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Know The Enemy: The Life Cycle Of A Termite

 

Termite Control - Termites Life Cycle
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Have you ever wondered how termites grow? You definitely don’t find them as they are – in adult form – in your wooden furniture or tree stumps outside your home. Today, we’ll look at the life cycle of a termite for purposes of added information. Regardless of that, you can be sure that termite control can handle termites, no matter what stage they are: egg, larvae, soldier/worker, or swarmer.

The initial stages

The life cycle of termites begins when two swarmers (also called “alates”) leave their colony, mate, and also search for a new territory to set up their own via flight. Suitable places like a rotting tree stump or pieces of wooden furniture count as viable colony options. These two winged termites then make a home out of this new location.

Shedding

Once settled in their new colony, the alates shed their wings, becoming known as de-alates. These swarmers then transform into two new kinds of termites: the king and queen. The queen lays three kinds of termite castes: workers, soldiers, and reproductive termites (“alates”). She can lay as much as 1,000 eggs per day. Her lifespan can reach as much as 50 years.

At first, the queen lays only a handful of eggs, so the alates can take care of the manageable number. Only when the number of termites start to grow does the queen lay more eggs. This way, the colony continues to grow.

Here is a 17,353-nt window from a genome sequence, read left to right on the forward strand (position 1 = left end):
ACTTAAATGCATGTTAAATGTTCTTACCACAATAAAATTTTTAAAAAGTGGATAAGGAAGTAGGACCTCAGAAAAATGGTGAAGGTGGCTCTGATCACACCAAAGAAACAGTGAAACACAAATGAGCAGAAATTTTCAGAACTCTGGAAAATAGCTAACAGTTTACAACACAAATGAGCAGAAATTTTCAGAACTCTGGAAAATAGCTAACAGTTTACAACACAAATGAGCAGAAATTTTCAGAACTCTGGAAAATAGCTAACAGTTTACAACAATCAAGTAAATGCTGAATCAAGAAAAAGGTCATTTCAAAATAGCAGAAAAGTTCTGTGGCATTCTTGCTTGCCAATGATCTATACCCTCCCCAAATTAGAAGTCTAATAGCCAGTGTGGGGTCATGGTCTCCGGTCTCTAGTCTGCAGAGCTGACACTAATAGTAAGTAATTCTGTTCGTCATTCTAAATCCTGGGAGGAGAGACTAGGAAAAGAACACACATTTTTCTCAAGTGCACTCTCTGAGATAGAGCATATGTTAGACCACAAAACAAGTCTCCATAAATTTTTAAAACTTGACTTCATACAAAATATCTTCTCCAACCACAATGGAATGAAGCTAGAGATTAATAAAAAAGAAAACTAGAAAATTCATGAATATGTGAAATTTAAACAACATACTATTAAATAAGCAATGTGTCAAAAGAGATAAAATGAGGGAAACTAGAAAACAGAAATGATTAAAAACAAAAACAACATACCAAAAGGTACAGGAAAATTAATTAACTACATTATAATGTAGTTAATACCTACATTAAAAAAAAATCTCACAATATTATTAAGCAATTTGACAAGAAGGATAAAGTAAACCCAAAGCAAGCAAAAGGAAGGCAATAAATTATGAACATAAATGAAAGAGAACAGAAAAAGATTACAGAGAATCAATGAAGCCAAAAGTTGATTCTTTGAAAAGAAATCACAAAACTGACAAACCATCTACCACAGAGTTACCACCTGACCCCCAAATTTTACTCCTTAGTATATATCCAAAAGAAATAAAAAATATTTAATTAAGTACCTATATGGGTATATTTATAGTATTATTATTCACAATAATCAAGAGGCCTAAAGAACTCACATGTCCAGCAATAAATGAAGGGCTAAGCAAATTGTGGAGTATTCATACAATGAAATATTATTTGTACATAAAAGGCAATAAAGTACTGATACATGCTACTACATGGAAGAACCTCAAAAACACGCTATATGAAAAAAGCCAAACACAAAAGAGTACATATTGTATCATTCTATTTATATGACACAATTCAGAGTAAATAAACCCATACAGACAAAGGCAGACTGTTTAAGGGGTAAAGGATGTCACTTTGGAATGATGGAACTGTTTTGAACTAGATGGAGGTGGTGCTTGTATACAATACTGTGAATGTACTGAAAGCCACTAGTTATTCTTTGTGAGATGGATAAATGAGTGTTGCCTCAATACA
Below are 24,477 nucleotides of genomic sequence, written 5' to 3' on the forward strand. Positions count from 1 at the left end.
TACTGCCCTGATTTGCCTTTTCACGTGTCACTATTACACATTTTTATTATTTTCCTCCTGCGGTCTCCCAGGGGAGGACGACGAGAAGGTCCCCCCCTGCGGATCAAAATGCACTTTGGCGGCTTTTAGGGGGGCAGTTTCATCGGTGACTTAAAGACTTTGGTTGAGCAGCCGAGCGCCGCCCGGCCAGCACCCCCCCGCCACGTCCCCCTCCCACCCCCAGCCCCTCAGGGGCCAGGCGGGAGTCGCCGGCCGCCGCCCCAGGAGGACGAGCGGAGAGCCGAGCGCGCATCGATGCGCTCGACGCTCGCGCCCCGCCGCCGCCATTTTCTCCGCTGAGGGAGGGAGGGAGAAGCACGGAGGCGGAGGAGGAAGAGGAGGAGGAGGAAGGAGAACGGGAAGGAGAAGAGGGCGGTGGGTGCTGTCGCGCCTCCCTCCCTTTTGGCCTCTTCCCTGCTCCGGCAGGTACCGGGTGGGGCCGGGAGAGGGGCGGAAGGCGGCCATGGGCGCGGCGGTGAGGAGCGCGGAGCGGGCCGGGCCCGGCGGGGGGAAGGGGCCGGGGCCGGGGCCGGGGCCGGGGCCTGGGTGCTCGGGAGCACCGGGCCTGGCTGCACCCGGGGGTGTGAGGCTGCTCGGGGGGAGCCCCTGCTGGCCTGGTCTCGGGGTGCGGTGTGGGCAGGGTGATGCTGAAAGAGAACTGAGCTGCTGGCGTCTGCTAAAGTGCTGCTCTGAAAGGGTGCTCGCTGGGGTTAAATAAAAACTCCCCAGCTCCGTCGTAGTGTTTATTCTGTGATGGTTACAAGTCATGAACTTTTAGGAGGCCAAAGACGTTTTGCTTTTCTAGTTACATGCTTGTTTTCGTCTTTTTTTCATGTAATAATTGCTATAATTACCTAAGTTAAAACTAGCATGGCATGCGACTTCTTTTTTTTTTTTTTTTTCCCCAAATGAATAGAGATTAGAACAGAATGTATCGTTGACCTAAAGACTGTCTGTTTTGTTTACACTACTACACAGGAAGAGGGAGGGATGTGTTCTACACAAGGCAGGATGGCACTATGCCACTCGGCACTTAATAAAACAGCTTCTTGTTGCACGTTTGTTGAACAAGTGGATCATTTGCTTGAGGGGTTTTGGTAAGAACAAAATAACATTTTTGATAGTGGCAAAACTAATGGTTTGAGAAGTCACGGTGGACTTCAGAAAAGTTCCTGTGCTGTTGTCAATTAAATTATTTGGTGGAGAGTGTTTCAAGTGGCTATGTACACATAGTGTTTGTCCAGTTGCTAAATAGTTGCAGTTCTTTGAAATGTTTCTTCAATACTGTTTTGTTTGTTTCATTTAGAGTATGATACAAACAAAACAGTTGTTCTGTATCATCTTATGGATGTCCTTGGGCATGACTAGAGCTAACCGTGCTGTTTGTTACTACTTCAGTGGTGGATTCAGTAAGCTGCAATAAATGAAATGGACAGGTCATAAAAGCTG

The castes

Termite Caste 

Worker termites are barren. They cannot reproduce. Their main function in the colony is to build nests and passageways, gallery, fetch food and feed it to the alates and soldiers. Workers are also blind and wingless. They have a lifespan of 1 to 2 years.

Like their relatives, soldier termites are also barren, flightless, and blind. They have large mandibles that are very useful for attacking enemies and defending their colony. However, their weapons render them unable to feed themselves, this is why they need workers to feed them regularly.

Lastly, the swarmers or alates are the reproductive termites. Unlike their cousins, they are fertile, capable of flight, and have perfect vision. This caste is the most important due to the fact that they leave the colony at regular intervals to mate and create their own, greatly increasing the number of termites. About 100 to 1000 leave their settlement once fully mature. The life cycle then repeats itself over and over again.

 

We hope you learned something new today from our article about the termite lifespan. To review, a colony first starts with swarmers who mate and colonize. Then they shed their wings to become kings and queens. The queen lays 3 different castes: workers, soldiers, and alates (reproductive termites). Once mature, the alates leave the colony and repeat the process all over again.

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